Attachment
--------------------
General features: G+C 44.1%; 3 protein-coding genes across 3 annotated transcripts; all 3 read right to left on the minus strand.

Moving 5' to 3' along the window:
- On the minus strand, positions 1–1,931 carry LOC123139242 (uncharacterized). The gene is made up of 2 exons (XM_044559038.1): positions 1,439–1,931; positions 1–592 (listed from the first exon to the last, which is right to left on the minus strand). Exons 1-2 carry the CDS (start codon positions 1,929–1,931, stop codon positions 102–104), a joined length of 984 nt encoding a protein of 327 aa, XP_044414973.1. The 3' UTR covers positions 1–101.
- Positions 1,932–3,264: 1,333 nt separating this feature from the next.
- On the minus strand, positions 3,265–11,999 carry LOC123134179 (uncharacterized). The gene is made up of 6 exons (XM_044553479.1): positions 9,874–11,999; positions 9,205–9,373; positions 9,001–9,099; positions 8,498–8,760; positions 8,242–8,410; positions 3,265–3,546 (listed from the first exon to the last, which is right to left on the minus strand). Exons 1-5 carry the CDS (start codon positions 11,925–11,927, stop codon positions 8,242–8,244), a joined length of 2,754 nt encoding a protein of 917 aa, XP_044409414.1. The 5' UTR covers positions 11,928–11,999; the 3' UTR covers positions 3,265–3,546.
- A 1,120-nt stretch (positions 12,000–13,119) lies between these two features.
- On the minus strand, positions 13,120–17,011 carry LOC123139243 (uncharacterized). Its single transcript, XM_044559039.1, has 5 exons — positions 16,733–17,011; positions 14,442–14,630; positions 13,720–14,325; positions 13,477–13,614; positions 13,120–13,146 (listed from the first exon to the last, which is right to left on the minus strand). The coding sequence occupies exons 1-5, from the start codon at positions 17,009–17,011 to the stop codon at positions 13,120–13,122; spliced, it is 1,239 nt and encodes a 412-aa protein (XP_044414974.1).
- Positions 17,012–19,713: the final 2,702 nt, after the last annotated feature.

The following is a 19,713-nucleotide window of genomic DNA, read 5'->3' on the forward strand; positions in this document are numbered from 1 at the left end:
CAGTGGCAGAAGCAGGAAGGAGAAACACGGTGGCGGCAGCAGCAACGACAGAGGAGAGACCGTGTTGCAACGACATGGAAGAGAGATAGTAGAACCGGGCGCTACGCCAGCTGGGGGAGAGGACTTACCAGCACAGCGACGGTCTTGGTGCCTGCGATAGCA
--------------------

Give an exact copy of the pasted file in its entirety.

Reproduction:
General features: G+C 44.1%; 3 protein-coding genes across 3 annotated transcripts; all 3 read right to left on the minus strand.

Moving 5' to 3' along the window:
- On the minus strand, positions 1–1,931 carry LOC123139242 (uncharacterized). The gene is made up of 2 exons (XM_044559038.1): positions 1,439–1,931; positions 1–592 (listed from the first exon to the last, which is right to left on the minus strand). Exons 1-2 carry the CDS (start codon positions 1,929–1,931, stop codon positions 102–104), a joined length of 984 nt encoding a protein of 327 aa, XP_044414973.1. The 3' UTR covers positions 1–101.
- Positions 1,932–3,264: 1,333 nt separating this feature from the next.
- On the minus strand, positions 3,265–11,999 carry LOC123134179 (uncharacterized). The gene is made up of 6 exons (XM_044553479.1): positions 9,874–11,999; positions 9,205–9,373; positions 9,001–9,099; positions 8,498–8,760; positions 8,242–8,410; positions 3,265–3,546 (listed from the first exon to the last, which is right to left on the minus strand). Exons 1-5 carry the CDS (start codon positions 11,925–11,927, stop codon positions 8,242–8,244), a joined length of 2,754 nt encoding a protein of 917 aa, XP_044409414.1. The 5' UTR covers positions 11,928–11,999; the 3' UTR covers positions 3,265–3,546.
- A 1,120-nt stretch (positions 12,000–13,119) lies between these two features.
- On the minus strand, positions 13,120–17,011 carry LOC123139243 (uncharacterized). Its single transcript, XM_044559039.1, has 5 exons — positions 16,733–17,011; positions 14,442–14,630; positions 13,720–14,325; positions 13,477–13,614; positions 13,120–13,146 (listed from the first exon to the last, which is right to left on the minus strand). The coding sequence occupies exons 1-5, from the start codon at positions 17,009–17,011 to the stop codon at positions 13,120–13,122; spliced, it is 1,239 nt and encodes a 412-aa protein (XP_044414974.1).
- Positions 17,012–19,713: the final 2,702 nt, after the last annotated feature.

The following is a 19,713-nucleotide window of genomic DNA, read 5'->3' on the forward strand; positions in this document are numbered from 1 at the left end:
CAGTGGCAGAAGCAGGAAGGAGAAACACGGTGGCGGCAGCAGCAACGACAGAGGAGAGACCGTGTTGCAACGACATGGAAGAGAGATAGTAGAACCGGGCGCTACGCCAGCTGGGGGAGAGGACTTACCAGCACAGCGACGGTCTTGGTGCCTGCGATAGCA